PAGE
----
Ilsley Public Library trains staff to administer Narcan

By ALVARO SAENZ

ALVARO SAENZ
Ilsley Public Library began training staff members on how to administer Narcan a year and a half ago.

Recently, Vermont public libraries have been on the frontlines of the nationwide opioid epidemic, which took the lives of more than 100 Vermonters in 2017 and 2018 according to the Vermont Department of Health. Libraries are open to the public so there is the potential for patrons to suffer health complications while on site, including heroin overdoses.

Middlebury’s Ilsley Public Library is taking steps to counter opioid addiction on a local level. The library has trained employees to administer Naloxone (Narcan)an opioid antagonist drug used to reverse the effects of a heroin overdose. The idea occurred to Ilsley staff about a year and a half ago, as they noticed how overdoses are becoming increasingly frequent in urban libraries across the country.  Library director Dana Hart said Ilsley enacted the policy as a reaction to a problem that directly affects Middlebury’s community. 

“When [potential overdoses] are happening on your doorstep, you have to figure out how to respond,” Hart said. Ilsley has since worked with the Vermont Department of Libraries for policy and protocol implementation. Library staff were then trained in accordance with the Turning Point Center of Addison County, a nonprofit recovery center that provides help to individuals battling substance abuse. 

While Ilsley has yet to administer Narcan to library patrons in Middlebury, staff members are ready at every moment of operational hours. “We are really lucky that we have a wonderful emergency response team in Middlebury, but nothing beats having [Narcan] right here,” Hart said. “If someone is overdosing and minutes are precious, having [Narcan] could be the difference between life and death.”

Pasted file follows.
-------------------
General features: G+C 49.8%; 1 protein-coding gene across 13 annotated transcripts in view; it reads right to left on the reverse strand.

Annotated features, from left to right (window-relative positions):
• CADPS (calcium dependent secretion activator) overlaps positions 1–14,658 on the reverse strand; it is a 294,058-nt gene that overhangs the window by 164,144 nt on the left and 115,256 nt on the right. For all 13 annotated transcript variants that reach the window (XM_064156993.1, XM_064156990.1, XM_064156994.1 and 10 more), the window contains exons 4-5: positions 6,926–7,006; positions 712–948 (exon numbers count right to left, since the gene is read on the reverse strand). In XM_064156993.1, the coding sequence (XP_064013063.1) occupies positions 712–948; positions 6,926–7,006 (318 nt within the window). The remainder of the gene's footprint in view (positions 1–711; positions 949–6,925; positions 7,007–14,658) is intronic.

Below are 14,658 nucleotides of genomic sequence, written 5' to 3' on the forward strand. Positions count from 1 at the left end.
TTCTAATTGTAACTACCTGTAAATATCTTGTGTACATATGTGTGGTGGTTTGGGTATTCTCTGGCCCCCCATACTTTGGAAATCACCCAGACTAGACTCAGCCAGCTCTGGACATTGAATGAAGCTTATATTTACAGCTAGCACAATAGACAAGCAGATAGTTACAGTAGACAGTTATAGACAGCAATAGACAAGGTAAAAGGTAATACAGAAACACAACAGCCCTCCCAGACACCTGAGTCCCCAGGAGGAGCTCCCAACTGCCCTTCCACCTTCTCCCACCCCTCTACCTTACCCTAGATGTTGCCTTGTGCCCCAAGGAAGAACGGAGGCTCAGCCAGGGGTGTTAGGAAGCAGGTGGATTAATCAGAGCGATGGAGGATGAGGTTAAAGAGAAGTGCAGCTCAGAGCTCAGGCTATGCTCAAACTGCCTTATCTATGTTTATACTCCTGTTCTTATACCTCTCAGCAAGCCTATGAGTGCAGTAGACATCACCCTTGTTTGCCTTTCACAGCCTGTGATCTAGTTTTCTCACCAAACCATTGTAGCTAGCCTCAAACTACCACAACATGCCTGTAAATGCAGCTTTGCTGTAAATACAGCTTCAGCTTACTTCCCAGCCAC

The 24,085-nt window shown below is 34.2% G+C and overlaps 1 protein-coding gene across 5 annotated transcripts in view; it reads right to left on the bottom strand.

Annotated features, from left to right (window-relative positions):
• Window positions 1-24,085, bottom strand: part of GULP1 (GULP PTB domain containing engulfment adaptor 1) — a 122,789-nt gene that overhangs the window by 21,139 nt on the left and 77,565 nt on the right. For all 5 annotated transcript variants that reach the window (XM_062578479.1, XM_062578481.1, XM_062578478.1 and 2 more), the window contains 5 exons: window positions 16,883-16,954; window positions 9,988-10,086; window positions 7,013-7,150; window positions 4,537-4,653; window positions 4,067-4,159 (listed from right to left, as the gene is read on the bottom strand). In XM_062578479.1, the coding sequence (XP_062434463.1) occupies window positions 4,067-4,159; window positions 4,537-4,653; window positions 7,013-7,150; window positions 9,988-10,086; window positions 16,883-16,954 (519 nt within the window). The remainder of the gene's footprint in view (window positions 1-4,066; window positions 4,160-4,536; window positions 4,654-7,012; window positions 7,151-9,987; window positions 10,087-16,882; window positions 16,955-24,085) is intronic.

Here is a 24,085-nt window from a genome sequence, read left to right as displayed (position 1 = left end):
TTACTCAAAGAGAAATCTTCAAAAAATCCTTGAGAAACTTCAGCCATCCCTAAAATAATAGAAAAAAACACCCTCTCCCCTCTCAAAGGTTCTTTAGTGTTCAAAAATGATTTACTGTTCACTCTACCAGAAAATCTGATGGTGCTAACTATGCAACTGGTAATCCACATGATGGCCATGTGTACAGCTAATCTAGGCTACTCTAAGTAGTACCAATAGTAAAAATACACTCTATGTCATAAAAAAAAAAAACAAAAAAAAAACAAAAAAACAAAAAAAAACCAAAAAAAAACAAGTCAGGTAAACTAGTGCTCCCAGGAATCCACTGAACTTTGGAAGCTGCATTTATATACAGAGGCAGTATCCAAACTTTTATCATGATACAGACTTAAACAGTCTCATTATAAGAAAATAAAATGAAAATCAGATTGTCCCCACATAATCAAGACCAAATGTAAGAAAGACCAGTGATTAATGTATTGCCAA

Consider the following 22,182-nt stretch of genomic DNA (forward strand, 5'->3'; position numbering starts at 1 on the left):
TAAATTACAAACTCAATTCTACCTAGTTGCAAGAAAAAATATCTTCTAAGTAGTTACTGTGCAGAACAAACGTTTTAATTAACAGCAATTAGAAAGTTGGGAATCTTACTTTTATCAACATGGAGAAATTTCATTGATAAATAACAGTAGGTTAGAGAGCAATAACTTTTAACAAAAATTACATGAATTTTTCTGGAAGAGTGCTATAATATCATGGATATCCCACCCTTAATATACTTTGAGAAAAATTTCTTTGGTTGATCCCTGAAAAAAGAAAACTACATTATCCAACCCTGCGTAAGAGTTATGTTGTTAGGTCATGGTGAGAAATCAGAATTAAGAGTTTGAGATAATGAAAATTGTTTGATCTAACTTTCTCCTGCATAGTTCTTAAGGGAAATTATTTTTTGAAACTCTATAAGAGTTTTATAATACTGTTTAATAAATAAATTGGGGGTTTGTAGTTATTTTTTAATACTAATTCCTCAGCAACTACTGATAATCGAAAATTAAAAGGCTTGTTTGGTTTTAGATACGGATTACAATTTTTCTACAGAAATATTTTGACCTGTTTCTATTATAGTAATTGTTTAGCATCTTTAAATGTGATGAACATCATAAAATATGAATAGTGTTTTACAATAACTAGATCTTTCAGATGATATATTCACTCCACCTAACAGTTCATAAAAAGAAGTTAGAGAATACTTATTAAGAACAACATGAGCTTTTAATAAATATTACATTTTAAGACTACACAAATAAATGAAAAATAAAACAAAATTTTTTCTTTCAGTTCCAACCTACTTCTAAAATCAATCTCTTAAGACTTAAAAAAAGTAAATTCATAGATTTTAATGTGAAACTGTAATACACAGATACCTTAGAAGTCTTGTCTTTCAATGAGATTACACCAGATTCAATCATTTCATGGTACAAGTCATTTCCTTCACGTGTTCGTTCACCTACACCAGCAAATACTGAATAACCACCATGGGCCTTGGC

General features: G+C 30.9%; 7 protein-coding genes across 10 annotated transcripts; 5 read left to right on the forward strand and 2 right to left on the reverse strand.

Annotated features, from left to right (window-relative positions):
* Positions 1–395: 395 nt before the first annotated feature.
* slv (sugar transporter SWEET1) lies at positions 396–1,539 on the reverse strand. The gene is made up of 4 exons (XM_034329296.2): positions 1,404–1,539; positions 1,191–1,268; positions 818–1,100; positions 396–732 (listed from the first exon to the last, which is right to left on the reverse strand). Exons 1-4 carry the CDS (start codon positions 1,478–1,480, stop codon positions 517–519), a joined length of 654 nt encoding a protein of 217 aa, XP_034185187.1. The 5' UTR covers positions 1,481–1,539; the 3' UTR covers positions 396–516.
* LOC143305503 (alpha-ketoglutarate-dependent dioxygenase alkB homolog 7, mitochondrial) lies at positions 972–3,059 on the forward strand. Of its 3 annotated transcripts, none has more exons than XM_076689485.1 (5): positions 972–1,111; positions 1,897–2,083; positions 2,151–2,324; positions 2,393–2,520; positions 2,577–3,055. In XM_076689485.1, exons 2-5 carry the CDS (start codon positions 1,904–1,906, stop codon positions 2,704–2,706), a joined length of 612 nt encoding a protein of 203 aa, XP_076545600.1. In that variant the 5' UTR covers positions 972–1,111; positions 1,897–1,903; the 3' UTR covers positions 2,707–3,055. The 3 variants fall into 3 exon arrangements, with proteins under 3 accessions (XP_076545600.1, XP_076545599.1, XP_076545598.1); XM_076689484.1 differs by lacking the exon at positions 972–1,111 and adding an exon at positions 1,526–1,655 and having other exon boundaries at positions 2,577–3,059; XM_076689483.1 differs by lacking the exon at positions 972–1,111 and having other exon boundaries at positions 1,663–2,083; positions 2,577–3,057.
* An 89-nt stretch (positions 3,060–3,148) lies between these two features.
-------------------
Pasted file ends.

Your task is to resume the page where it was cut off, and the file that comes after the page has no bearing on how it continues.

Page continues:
Stephanie Nadeau, Ilsley librarian of ten years, is one of many staff members that have been trained to administer Narcan. “I think it’s a good idea,” Nadeau said. She acknowledged that while it may be difficult, resuscitating a victim is a responsibility that she would have to carry out.

 “This is a community issue,” said Kevin Kareckas, Middlebury’s alcohol and other drug education specialist, of the opioid epidemic. “[The opioid crisis] is not something [just] a segment of the community is focused on.” 

According to Kareckas, Middlebury College has also been actively in touch with peer schools to ensure coverage across the greater New England area. Kareckas said that while they do not carry Narcan, officers in the college’s public safety department have received training, and once the college adopts a policy and approves it from senior leadership they are ready to implement the use of of the opiate-reversal drug.

For the greater Middlebury region, Hart believes it is worth researching whether Narcan is good to have in other places within the community. “We made the decision that was right for our institution,” she said. “Every institution has to do what is right for them, but I personally think the more readily accessible Narcan is, the better it can be used to save lives.”